A bestselling author goes back to high school to find out whether books can still shape lives.
Can today’s screen-obsessed teenagers be turned on to serious reading? To find out, David Denby sat in on a tenth-grade English class in a demanding New York public school for an entire year and made frequent visits to a troubled inner-city school in New Haven and to a respected public school in Westchester County. Lit Up is a dramatic narrative that traces awkward and baffled beginnings but also exciting breakthroughs and the emergence of pleasure in reading. In a sea of bad news about education and the fate of the book, Denby reaffirms the power of great teachers and the importance and inspiration of great literature.
“In this nuanced and vivid account of great books taught in three very different schools, Denby has proven what teachers have always known: that taught with passion and commitment, literature old and new can inspire any and every student. This is a necessary bulwark against knee-jerk cynicism about the decline of reading among young people.”
— DAVE EGGERS
author of A Heartbreaking Work of Staggering Genius, co-founder, 826 National and former editor, The Best American Nonrequired Reading
“Definitely a worthy successor to Great Books. The fight against the dumbing down of this country continues with this highly readable book. David Denby really cares about whether American literature has a future. You probably should too.”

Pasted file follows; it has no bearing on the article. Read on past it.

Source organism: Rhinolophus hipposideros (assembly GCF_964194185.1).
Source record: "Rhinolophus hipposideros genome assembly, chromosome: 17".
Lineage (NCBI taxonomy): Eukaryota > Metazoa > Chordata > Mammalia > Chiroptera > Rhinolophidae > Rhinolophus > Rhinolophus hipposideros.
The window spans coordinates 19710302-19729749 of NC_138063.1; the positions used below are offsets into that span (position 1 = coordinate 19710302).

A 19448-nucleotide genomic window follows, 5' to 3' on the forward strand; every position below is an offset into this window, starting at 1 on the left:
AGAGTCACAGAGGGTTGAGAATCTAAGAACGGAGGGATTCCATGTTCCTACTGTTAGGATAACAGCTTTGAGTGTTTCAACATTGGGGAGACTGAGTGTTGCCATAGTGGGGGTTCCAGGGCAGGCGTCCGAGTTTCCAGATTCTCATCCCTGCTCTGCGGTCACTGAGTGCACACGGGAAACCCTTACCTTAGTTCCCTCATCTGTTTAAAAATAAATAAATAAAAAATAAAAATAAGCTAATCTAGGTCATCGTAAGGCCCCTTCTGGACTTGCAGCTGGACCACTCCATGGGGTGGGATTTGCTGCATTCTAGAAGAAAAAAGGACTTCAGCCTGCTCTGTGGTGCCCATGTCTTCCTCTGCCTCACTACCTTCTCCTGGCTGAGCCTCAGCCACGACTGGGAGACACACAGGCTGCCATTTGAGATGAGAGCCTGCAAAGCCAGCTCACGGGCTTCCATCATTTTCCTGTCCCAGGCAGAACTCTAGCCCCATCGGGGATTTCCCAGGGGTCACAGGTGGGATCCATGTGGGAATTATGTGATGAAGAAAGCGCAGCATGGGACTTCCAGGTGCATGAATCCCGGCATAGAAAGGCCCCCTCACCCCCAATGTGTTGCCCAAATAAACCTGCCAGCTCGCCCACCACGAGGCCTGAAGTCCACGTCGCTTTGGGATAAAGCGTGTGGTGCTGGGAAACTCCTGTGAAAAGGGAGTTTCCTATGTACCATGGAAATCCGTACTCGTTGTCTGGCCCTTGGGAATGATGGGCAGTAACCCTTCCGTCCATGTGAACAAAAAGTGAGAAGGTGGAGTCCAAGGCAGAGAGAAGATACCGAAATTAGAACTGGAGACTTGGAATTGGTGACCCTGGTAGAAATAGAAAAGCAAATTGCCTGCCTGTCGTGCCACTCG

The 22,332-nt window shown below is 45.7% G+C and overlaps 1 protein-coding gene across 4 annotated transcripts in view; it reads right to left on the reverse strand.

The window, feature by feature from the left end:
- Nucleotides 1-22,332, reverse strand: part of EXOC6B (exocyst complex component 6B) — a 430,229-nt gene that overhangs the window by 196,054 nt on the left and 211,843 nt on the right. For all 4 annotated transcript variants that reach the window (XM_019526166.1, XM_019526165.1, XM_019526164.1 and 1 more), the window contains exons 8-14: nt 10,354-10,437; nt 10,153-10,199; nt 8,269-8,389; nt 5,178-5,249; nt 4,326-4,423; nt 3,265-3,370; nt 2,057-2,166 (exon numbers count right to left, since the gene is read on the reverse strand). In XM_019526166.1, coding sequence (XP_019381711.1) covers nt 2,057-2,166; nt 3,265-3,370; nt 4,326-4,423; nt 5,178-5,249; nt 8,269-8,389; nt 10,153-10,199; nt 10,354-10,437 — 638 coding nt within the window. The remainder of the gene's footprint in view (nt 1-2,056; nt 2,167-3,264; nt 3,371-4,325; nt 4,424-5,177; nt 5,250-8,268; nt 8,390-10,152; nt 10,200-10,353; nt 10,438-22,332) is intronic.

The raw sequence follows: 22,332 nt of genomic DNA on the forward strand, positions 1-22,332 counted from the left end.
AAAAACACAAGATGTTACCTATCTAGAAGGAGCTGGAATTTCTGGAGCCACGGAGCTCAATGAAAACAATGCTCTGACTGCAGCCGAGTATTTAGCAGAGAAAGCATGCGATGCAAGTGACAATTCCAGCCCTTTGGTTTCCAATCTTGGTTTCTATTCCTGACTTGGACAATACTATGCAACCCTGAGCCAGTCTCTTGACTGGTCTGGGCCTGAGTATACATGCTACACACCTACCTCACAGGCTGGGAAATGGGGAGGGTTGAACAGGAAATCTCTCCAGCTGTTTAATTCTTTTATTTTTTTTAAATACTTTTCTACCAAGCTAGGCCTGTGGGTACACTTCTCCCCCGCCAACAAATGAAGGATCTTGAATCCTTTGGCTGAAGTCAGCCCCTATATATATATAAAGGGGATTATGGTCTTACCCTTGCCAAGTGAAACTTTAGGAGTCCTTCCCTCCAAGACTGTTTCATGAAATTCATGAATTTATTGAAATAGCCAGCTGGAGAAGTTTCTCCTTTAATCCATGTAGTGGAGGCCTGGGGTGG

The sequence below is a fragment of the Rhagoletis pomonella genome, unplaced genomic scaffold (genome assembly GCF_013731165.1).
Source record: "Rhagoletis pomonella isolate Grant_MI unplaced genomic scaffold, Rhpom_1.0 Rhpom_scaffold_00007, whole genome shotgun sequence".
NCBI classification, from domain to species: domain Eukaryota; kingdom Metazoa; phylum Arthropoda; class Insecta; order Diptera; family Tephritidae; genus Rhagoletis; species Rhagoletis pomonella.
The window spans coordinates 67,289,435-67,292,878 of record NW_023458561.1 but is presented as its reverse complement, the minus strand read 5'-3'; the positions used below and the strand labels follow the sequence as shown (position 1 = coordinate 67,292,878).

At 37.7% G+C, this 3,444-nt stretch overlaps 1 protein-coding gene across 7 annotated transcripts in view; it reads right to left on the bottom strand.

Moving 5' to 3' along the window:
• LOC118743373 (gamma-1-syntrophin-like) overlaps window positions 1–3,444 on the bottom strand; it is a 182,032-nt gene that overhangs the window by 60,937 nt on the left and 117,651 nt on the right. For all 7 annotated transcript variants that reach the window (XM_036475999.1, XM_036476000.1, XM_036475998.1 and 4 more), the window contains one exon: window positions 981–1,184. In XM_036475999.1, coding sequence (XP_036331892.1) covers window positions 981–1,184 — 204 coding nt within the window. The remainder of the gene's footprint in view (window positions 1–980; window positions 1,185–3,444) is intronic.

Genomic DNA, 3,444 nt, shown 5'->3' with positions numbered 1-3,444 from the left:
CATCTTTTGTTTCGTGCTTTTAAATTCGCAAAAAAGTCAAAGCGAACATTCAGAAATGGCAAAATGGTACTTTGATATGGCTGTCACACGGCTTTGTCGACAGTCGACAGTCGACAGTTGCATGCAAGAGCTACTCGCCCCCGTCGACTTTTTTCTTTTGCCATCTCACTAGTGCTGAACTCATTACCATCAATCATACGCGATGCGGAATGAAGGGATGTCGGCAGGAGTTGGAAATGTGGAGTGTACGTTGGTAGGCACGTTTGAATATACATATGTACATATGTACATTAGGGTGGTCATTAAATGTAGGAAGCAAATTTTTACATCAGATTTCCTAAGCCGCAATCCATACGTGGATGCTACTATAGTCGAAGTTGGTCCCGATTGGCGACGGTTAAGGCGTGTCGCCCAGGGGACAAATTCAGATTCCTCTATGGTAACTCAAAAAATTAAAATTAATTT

— JAMES PATTERSON
“James Baldwin claimed that, ‘Art would not be important if life were not important. And Life is important.’ And this is why we need to read David Denby's Lit Up. Avoiding generalizations and preconceived notions, this book is an investigation of the essential role of ideas and imagination in our system of education, offering valuable insights into actual classrooms and the dynamic relation between great teachers and their students.”
— AZAR NAFISI
author of Reading Lolita in Tehran
“Lit Up reminds us that the study of literature can be life-changing, especially for adolescents, who are deciding who they are and who they hope to be. David Denby rises above the stale debates about education of our time to show the power of great teaching and great books.”
— DIANE RAVITCH
author of Reign of Error and The Life and Death of the Great American School System
“A beautifully written meditation on why we need books, dedicated teachers, and the power of classroom conversation, the kind where passion ignites and community thrives. If you care about reading, and you need to care about reading, read this book!”
— SHERRY TURKLE
author of Reclaiming Conversation: The Power of Talk in a Digital Age, Abby Rockefeller Mauzé Professor of the Social Studies of Science and Technology, MIT